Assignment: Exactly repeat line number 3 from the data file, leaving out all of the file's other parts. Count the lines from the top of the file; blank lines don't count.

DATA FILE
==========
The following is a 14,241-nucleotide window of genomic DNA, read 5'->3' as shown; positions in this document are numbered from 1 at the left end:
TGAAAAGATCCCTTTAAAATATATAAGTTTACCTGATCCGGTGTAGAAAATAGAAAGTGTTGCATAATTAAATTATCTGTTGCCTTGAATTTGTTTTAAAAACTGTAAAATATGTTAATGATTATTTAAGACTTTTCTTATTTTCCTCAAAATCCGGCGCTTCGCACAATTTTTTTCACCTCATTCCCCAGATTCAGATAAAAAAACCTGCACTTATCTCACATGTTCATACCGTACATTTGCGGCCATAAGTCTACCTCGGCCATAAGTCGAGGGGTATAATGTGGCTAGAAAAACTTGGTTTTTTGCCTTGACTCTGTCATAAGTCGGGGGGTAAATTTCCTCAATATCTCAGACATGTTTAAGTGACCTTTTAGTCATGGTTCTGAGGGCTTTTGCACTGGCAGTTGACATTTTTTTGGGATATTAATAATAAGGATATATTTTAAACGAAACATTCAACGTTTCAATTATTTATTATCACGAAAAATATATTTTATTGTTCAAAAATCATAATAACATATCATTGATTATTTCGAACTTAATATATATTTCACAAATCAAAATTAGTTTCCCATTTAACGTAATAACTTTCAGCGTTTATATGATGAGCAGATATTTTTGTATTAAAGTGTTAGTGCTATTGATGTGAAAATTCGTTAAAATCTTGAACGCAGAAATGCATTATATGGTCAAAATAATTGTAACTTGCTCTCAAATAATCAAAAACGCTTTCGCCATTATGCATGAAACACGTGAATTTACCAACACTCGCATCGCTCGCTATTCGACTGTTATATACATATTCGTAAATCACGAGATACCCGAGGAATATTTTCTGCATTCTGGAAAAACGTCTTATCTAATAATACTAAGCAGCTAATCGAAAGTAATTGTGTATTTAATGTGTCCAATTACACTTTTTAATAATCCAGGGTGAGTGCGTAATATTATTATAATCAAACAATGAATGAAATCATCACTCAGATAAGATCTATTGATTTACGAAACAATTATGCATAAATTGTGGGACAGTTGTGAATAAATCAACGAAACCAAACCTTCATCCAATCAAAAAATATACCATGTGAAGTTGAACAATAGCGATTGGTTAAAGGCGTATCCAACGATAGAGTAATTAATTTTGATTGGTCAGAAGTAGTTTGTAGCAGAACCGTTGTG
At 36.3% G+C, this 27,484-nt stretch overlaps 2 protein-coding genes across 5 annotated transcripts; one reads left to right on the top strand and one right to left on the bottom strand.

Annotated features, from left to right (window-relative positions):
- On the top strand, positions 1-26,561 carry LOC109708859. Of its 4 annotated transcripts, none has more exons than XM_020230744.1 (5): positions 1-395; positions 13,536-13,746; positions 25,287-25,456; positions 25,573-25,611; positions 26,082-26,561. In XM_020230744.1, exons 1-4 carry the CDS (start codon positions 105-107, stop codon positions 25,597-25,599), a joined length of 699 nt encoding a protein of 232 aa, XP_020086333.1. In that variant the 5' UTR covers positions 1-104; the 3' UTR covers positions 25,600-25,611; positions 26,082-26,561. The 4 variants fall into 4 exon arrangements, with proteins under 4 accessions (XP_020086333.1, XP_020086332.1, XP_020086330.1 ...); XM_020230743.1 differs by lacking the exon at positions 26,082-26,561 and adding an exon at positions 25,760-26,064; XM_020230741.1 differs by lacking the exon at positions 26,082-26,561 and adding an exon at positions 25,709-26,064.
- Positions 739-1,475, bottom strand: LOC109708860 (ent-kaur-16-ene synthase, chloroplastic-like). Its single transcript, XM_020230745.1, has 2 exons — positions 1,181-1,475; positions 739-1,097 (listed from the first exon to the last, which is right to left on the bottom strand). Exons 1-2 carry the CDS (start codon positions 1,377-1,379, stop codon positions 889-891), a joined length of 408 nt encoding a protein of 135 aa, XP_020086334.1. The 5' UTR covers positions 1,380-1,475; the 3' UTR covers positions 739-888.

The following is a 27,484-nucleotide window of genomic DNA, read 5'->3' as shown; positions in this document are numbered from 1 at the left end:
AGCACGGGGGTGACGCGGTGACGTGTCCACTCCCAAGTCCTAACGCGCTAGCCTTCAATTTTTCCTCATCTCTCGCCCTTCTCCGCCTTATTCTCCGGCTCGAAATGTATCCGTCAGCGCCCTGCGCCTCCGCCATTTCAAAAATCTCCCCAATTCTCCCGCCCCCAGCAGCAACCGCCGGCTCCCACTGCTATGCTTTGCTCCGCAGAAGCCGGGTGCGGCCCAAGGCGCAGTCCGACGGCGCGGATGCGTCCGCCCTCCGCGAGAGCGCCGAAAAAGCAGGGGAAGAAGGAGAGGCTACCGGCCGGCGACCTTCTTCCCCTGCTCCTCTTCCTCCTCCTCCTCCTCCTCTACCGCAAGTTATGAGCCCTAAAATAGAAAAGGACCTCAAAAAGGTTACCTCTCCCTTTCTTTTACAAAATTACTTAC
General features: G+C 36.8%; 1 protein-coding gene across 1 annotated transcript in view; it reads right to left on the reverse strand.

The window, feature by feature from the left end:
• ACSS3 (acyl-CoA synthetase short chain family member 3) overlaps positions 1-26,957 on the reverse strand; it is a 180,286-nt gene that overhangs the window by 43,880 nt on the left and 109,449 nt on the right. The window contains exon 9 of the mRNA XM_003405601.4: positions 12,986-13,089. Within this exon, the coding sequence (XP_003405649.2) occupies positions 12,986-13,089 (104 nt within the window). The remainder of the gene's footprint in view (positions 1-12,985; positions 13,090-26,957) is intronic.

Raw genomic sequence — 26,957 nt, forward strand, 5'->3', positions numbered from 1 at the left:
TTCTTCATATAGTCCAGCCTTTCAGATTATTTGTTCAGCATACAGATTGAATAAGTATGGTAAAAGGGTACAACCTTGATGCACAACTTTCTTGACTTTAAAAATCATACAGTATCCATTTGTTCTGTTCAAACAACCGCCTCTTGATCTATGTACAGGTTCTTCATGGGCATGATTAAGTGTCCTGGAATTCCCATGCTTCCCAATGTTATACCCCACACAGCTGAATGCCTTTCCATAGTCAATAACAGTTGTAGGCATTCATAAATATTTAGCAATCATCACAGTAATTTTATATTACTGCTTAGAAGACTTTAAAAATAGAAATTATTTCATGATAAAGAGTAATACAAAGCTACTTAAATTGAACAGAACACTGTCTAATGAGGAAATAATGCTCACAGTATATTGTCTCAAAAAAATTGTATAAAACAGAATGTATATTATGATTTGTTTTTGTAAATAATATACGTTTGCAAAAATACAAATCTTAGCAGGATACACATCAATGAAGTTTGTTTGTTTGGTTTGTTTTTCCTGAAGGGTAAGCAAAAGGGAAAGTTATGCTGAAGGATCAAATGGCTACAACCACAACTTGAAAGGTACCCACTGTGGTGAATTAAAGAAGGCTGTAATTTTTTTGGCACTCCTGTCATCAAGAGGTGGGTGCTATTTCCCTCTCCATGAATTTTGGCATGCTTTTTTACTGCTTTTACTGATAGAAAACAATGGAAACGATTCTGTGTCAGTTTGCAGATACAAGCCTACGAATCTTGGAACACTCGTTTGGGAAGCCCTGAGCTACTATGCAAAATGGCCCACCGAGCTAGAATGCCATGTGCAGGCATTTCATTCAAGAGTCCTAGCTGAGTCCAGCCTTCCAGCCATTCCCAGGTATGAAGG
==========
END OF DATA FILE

At 36.3% G+C, this 27,484-nt stretch overlaps 2 protein-coding genes across 5 annotated transcripts; one reads left to right on the top strand and one right to left on the bottom strand.